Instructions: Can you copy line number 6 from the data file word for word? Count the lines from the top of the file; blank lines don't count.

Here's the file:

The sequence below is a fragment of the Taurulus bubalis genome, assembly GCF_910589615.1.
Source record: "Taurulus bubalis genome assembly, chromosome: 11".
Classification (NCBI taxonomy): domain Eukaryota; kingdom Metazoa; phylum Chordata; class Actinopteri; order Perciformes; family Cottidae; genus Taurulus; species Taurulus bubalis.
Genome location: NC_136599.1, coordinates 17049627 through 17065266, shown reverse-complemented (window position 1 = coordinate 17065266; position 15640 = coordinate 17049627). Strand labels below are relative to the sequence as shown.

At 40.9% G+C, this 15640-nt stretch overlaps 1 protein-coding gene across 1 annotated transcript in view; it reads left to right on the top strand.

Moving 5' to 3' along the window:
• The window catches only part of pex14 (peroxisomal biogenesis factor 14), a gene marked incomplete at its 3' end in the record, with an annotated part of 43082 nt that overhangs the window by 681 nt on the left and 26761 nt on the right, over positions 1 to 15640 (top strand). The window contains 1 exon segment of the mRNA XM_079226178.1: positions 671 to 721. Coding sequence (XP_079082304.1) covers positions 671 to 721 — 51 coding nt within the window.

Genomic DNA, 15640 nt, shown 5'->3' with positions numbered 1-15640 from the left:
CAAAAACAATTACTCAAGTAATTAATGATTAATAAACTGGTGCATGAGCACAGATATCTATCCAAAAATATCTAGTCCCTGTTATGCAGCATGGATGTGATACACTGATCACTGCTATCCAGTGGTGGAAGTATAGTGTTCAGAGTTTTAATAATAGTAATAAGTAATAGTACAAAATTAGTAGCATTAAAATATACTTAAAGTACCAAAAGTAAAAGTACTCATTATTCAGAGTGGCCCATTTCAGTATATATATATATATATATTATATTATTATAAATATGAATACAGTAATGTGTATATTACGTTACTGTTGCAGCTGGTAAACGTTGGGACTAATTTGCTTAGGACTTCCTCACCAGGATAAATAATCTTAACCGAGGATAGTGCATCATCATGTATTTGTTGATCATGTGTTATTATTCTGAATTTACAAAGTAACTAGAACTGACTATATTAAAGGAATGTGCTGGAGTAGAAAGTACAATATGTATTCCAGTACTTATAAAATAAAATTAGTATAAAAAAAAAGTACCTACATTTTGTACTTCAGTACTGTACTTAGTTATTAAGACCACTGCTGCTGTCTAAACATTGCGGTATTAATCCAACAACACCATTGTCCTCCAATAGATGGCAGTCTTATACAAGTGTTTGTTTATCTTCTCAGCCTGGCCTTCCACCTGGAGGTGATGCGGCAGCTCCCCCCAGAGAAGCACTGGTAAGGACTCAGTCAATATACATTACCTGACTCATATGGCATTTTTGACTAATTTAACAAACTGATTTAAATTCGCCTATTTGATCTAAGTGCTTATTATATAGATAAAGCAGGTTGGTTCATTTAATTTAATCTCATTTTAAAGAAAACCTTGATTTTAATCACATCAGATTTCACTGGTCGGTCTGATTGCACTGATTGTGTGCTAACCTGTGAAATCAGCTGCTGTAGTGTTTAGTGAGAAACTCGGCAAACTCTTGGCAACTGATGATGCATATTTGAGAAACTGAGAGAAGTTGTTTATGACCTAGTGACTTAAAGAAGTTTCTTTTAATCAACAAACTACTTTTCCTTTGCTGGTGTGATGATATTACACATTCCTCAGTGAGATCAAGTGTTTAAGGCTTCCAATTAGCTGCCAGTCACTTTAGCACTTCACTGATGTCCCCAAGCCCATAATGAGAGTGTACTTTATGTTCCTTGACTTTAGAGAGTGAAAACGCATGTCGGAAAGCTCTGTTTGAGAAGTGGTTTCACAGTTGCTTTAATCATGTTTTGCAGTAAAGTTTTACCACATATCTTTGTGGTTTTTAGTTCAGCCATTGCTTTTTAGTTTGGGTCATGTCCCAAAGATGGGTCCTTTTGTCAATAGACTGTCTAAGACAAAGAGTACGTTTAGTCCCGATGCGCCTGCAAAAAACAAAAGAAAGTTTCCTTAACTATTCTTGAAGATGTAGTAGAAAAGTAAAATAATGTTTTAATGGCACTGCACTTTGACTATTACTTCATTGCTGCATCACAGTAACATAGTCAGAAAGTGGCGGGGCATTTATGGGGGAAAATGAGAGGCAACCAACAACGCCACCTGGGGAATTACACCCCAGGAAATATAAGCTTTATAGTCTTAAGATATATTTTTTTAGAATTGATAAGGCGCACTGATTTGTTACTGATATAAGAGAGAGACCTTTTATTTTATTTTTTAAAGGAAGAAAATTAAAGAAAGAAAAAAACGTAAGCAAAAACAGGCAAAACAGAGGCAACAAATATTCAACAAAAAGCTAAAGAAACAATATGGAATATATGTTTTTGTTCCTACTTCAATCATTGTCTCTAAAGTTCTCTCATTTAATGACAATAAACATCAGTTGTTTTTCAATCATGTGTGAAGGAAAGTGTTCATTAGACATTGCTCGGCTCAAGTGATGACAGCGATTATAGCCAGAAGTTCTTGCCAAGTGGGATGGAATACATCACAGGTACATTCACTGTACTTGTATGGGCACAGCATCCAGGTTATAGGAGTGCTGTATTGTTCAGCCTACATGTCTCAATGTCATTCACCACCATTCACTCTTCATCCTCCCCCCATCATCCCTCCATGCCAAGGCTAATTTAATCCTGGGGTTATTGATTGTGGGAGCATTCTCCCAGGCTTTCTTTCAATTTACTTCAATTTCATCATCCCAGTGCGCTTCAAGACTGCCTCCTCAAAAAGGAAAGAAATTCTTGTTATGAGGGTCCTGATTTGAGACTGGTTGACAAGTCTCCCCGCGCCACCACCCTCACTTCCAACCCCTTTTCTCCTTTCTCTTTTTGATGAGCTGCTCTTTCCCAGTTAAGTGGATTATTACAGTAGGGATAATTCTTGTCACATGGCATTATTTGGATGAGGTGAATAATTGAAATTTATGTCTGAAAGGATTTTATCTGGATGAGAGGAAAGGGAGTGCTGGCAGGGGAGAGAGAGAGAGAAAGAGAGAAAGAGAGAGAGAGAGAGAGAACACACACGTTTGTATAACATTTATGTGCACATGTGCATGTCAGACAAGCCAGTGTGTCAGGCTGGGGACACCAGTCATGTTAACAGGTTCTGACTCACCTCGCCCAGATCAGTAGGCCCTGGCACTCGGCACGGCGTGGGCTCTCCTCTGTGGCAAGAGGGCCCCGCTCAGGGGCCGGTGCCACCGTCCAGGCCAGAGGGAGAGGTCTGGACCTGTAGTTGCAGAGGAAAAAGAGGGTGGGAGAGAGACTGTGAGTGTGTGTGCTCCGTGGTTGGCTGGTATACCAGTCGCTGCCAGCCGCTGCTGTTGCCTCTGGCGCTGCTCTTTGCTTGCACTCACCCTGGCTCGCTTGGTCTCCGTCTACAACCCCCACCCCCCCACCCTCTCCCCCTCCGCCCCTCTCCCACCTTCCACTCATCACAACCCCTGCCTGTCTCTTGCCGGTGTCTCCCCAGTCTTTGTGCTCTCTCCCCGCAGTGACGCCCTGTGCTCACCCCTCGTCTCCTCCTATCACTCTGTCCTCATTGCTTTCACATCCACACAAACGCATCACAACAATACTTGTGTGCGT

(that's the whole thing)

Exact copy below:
Moving 5' to 3' along the window: